However, as Marx realized, this absolute extension of the working day cannot go on indefinitely. Unions and collective bargaining limited the length of the working day, forcing capital to increase the intensity of labor. The concept of relative surplus value initially meant the cheapening of consumer goods that reproduce labor-power, so that the amount of necessary time would be decreased. [...]

connects very nicely with the increased ratio of ads-to-content (Google search - find diagram; FB news feed and messenger)

diss: relevant to abolition (union of users?)

—p.103 by Sut Jhally 1 year, 1 month ago

[...] the early history of industrial capitalism is tied up with attempts by capital to extend the time of the working day in an absolute sense, thus manipulating the ratio between necessary time and surplus time. [...]

However, as Marx realized, this absolute extension of the working day cannot go on indefinitely. Unions and collective bargaining limited the length of the working day, forcing capital to increase the intensity of labor. The concept of relative surplus value initially meant the cheapening of consumer goods that reproduce labor-power, so that the amount of necessary time would be decreased. [...]

connects very nicely with the increased ratio of ads-to-content (Google search - find diagram; FB news feed and messenger)

diss: relevant to abolition (union of users?)

—p.103 by Sut Jhally 1 year, 1 month ago
106

[...] Despite the fact that huge amounts of money (much more than programming) are spent on producing attractive commercials, people do all they can to avoid them. [...]

These findings have not been lost on the advertising or television industries, who have increasingly recognized that the traditional concept of a ratings point may no longer be valid. Ratings measure program watching rather than commercial watching. Indeed, it seems that there is much disparity between the two, and advertisers are starting to voice their discontent at having to pay for viewers who may not be watching their ads at all. [...]

AD BLOCKING!! so much to say on this. think about the war between FB and adblockers, and cus FB (etc) has much greater resources, it'll always win. try to find sources claiming that adblockers either sell data or collude?

also: find the bit in Chaos Monkeys where he talks about adblocking as being theft, lmao

—p.106 by Sut Jhally 1 year, 1 month ago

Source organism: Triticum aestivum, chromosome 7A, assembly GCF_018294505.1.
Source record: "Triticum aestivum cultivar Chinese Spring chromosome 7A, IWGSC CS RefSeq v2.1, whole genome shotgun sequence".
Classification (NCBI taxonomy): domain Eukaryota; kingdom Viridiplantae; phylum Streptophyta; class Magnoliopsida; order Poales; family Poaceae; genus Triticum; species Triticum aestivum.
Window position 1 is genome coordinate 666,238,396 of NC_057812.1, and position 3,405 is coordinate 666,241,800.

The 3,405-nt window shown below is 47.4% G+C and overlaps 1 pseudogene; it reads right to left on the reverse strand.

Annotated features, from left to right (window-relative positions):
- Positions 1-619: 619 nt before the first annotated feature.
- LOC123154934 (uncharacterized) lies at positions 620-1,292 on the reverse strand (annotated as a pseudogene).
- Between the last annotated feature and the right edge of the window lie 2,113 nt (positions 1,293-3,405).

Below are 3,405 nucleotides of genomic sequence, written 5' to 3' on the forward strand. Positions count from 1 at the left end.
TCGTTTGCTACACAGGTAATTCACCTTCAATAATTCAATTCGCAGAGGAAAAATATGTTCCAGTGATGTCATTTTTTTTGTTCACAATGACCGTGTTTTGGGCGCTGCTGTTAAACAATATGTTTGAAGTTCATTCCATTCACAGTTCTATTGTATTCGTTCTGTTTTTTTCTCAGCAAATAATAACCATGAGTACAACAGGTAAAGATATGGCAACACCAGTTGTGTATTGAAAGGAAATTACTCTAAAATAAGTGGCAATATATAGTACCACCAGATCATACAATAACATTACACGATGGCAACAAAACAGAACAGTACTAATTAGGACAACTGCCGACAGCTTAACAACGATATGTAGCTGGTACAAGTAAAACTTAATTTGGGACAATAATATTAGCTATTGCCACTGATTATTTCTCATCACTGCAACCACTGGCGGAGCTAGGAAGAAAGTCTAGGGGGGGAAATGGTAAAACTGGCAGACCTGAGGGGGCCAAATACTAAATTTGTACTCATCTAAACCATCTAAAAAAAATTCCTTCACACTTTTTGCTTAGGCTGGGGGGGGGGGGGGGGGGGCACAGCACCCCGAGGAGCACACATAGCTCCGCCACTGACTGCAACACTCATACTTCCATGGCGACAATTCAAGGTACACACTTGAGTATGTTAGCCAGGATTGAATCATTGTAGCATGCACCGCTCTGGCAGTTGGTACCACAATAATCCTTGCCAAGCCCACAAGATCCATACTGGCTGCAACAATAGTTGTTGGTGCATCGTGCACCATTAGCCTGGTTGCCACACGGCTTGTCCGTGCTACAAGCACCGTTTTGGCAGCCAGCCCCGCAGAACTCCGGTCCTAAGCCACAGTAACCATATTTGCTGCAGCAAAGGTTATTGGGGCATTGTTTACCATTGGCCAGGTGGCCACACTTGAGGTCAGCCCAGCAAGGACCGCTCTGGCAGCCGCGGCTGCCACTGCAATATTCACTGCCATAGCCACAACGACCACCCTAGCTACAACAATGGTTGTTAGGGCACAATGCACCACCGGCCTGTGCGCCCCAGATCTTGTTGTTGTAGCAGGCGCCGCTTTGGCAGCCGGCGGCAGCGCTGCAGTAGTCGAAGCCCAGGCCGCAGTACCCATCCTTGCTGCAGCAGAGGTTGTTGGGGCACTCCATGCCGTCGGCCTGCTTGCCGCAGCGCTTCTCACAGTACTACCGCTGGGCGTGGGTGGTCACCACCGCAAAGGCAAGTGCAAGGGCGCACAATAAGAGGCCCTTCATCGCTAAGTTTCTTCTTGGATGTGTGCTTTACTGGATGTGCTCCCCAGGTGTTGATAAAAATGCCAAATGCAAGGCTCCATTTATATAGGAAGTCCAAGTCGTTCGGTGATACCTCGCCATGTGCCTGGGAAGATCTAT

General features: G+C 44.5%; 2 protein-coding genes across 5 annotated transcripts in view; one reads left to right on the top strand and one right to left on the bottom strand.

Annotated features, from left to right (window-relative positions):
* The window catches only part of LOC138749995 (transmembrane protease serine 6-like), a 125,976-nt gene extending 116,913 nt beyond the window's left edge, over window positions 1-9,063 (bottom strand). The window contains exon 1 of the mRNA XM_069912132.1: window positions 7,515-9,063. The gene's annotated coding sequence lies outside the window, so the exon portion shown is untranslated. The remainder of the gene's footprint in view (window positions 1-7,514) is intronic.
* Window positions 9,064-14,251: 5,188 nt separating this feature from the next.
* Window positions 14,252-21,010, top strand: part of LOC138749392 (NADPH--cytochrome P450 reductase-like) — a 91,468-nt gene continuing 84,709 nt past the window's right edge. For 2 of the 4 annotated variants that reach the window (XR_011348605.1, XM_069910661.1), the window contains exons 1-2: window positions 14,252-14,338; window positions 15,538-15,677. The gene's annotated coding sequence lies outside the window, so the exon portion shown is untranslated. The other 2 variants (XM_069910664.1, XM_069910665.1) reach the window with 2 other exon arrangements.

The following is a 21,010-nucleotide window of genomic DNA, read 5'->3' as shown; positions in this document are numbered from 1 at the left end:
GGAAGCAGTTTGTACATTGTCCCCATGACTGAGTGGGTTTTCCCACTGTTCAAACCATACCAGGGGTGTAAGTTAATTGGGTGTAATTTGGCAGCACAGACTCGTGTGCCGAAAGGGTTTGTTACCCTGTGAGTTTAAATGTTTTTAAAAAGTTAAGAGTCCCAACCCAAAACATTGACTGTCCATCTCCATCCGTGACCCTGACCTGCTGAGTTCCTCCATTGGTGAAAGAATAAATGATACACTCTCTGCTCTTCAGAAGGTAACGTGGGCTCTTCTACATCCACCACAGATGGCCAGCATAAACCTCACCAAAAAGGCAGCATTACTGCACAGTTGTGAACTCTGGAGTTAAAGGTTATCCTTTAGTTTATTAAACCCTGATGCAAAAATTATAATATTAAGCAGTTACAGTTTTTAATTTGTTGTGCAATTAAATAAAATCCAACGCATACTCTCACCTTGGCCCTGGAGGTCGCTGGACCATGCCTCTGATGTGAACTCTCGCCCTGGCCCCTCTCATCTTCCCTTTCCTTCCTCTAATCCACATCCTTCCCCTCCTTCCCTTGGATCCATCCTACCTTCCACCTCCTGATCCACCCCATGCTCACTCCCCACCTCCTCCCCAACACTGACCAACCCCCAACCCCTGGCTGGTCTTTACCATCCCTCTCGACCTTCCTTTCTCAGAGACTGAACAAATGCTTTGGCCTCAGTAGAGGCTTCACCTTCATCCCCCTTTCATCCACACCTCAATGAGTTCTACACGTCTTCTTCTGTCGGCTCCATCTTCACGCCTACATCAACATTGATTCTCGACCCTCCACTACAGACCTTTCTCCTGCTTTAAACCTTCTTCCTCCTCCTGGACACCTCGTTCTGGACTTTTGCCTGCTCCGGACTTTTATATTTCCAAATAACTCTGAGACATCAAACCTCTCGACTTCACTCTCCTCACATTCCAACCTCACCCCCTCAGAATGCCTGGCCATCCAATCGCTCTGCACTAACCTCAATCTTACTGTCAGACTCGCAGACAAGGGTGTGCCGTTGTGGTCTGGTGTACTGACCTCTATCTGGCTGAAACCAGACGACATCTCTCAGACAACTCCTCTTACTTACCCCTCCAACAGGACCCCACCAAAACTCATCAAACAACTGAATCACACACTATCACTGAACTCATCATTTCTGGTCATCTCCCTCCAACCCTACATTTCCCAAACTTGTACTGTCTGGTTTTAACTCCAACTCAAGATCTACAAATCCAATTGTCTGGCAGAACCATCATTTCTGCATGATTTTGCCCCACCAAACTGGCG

[...] Despite the fact that huge amounts of money (much more than programming) are spent on producing attractive commercials, people do all they can to avoid them. [...]

These findings have not been lost on the advertising or television industries, who have increasingly recognized that the traditional concept of a ratings point may no longer be valid. Ratings measure program watching rather than commercial watching. Indeed, it seems that there is much disparity between the two, and advertisers are starting to voice their discontent at having to pay for viewers who may not be watching their ads at all. [...]

AD BLOCKING!! so much to say on this. think about the war between FB and adblockers, and cus FB (etc) has much greater resources, it'll always win. try to find sources claiming that adblockers either sell data or collude?

also: find the bit in Chaos Monkeys where he talks about adblocking as being theft, lmao

—p.106 by Sut Jhally 1 year, 1 month ago
107

Up until now, we have made a rather strict distinction between programming and advertising. In the historical development of the commercial media system, however, the boundaries between the two were very often blurred. The function of programming is much more than merely capturing the watching activity of a specific demographic group of the market. Programming also has to provide the right environment for the advertising that will be inserted within it. Advertisers seek compatible programming vehicles that stress the lifestyles of consumption. [...] At a more explicit level, advertisers sought to have their products placed within the program itself. In all of these ways, we can see a blurring between the message content of the commercials and the message content of the programming.

ahhhh influencer marketing! and also native advertising?

—p.107 by Sut Jhally 1 year, 1 month ago

Up until now, we have made a rather strict distinction between programming and advertising. In the historical development of the commercial media system, however, the boundaries between the two were very often blurred. The function of programming is much more than merely capturing the watching activity of a specific demographic group of the market. Programming also has to provide the right environment for the advertising that will be inserted within it. Advertisers seek compatible programming vehicles that stress the lifestyles of consumption. [...] At a more explicit level, advertisers sought to have their products placed within the program itself. In all of these ways, we can see a blurring between the message content of the commercials and the message content of the programming.

ahhhh influencer marketing! and also native advertising?

—p.107 by Sut Jhally 1 year, 1 month ago
110

As with other objects used by capital, no expense is spared in producing the best possible good. Also like capital goods, commercials are tax deductible. During programming time (consumption watching-time), audiences create meaning for themselves. During commercial time (labour watching-time), audiences create meaning for capital. [...]

nothing super novel, just worth reflecting on more (i like the meaning for capital vs themselves dichotomy)

—p.110 by Sut Jhally 1 year, 1 month ago

As with other objects used by capital, no expense is spared in producing the best possible good. Also like capital goods, commercials are tax deductible. During programming time (consumption watching-time), audiences create meaning for themselves. During commercial time (labour watching-time), audiences create meaning for capital. [...]

nothing super novel, just worth reflecting on more (i like the meaning for capital vs themselves dichotomy)

—p.110 by Sut Jhally 1 year, 1 month ago